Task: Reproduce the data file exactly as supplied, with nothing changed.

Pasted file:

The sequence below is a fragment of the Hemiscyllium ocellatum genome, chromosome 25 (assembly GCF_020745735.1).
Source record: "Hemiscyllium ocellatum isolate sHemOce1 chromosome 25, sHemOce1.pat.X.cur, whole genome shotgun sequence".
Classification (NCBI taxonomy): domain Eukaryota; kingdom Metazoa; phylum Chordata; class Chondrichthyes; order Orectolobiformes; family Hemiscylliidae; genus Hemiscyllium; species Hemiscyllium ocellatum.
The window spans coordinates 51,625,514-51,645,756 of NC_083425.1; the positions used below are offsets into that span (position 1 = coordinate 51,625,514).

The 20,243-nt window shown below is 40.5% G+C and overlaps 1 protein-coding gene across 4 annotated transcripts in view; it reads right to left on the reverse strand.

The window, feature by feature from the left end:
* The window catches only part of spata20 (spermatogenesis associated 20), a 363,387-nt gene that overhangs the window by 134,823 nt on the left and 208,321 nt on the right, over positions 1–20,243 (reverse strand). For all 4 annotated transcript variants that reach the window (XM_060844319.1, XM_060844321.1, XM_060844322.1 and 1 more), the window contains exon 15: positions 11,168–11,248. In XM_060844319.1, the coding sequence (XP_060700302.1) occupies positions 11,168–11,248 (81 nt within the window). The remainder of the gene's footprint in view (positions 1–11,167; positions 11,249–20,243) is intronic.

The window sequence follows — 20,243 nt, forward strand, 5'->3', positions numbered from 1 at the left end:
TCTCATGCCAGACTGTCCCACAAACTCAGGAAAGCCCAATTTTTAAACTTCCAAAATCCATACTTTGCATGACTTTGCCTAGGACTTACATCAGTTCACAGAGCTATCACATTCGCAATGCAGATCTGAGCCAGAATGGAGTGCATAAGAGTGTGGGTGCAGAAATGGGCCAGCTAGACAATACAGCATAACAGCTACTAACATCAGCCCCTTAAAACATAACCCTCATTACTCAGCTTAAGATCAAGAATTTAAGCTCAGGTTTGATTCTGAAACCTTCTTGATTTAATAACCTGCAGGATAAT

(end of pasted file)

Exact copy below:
The sequence below is a fragment of the Hemiscyllium ocellatum genome, chromosome 25 (assembly GCF_020745735.1).
Source record: "Hemiscyllium ocellatum isolate sHemOce1 chromosome 25, sHemOce1.pat.X.cur, whole genome shotgun sequence".
Classification (NCBI taxonomy): domain Eukaryota; kingdom Metazoa; phylum Chordata; class Chondrichthyes; order Orectolobiformes; family Hemiscylliidae; genus Hemiscyllium; species Hemiscyllium ocellatum.
The window spans coordinates 51,625,514-51,645,756 of NC_083425.1; the positions used below are offsets into that span (position 1 = coordinate 51,625,514).

The 20,243-nt window shown below is 40.5% G+C and overlaps 1 protein-coding gene across 4 annotated transcripts in view; it reads right to left on the reverse strand.

The window, feature by feature from the left end:
* The window catches only part of spata20 (spermatogenesis associated 20), a 363,387-nt gene that overhangs the window by 134,823 nt on the left and 208,321 nt on the right, over positions 1–20,243 (reverse strand). For all 4 annotated transcript variants that reach the window (XM_060844319.1, XM_060844321.1, XM_060844322.1 and 1 more), the window contains exon 15: positions 11,168–11,248. In XM_060844319.1, the coding sequence (XP_060700302.1) occupies positions 11,168–11,248 (81 nt within the window). The remainder of the gene's footprint in view (positions 1–11,167; positions 11,249–20,243) is intronic.

The window sequence follows — 20,243 nt, forward strand, 5'->3', positions numbered from 1 at the left end:
TCTCATGCCAGACTGTCCCACAAACTCAGGAAAGCCCAATTTTTAAACTTCCAAAATCCATACTTTGCATGACTTTGCCTAGGACTTACATCAGTTCACAGAGCTATCACATTCGCAATGCAGATCTGAGCCAGAATGGAGTGCATAAGAGTGTGGGTGCAGAAATGGGCCAGCTAGACAATACAGCATAACAGCTACTAACATCAGCCCCTTAAAACATAACCCTCATTACTCAGCTTAAGATCAAGAATTTAAGCTCAGGTTTGATTCTGAAACCTTCTTGATTTAATAACCTGCAGGATAAT